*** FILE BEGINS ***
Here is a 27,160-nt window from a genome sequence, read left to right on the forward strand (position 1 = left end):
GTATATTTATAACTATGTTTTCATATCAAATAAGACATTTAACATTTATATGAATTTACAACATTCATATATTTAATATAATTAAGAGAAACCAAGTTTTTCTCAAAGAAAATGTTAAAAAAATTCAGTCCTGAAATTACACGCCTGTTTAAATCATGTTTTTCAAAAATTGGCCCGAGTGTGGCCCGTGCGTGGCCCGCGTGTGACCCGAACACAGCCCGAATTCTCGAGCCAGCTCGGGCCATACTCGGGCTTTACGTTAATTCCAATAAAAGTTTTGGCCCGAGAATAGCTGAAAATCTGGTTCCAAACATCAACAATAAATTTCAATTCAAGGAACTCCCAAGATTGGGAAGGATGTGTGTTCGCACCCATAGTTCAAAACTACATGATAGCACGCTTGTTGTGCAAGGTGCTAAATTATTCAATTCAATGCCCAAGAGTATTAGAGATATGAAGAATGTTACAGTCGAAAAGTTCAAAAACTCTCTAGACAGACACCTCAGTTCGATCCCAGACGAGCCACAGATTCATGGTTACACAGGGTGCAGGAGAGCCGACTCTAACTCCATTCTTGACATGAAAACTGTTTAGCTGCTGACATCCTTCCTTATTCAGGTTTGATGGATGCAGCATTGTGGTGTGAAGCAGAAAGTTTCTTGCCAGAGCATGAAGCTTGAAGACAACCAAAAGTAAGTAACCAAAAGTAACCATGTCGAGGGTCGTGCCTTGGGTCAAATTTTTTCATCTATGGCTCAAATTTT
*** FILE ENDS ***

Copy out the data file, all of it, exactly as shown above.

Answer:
Here is a 27,160-nt window from a genome sequence, read left to right on the forward strand (position 1 = left end):
GTATATTTATAACTATGTTTTCATATCAAATAAGACATTTAACATTTATATGAATTTACAACATTCATATATTTAATATAATTAAGAGAAACCAAGTTTTTCTCAAAGAAAATGTTAAAAAAATTCAGTCCTGAAATTACACGCCTGTTTAAATCATGTTTTTCAAAAATTGGCCCGAGTGTGGCCCGTGCGTGGCCCGCGTGTGACCCGAACACAGCCCGAATTCTCGAGCCAGCTCGGGCCATACTCGGGCTTTACGTTAATTCCAATAAAAGTTTTGGCCCGAGAATAGCTGAAAATCTGGTTCCAAACATCAACAATAAATTTCAATTCAAGGAACTCCCAAGATTGGGAAGGATGTGTGTTCGCACCCATAGTTCAAAACTACATGATAGCACGCTTGTTGTGCAAGGTGCTAAATTATTCAATTCAATGCCCAAGAGTATTAGAGATATGAAGAATGTTACAGTCGAAAAGTTCAAAAACTCTCTAGACAGACACCTCAGTTCGATCCCAGACGAGCCACAGATTCATGGTTACACAGGGTGCAGGAGAGCCGACTCTAACTCCATTCTTGACATGAAAACTGTTTAGCTGCTGACATCCTTCCTTATTCAGGTTTGATGGATGCAGCATTGTGGTGTGAAGCAGAAAGTTTCTTGCCAGAGCATGAAGCTTGAAGACAACCAAAAGTAAGTAACCAAAAGTAACCATGTCGAGGGTCGTGCCTTGGGTCAAATTTTTTCATCTATGGCTCAAATTTT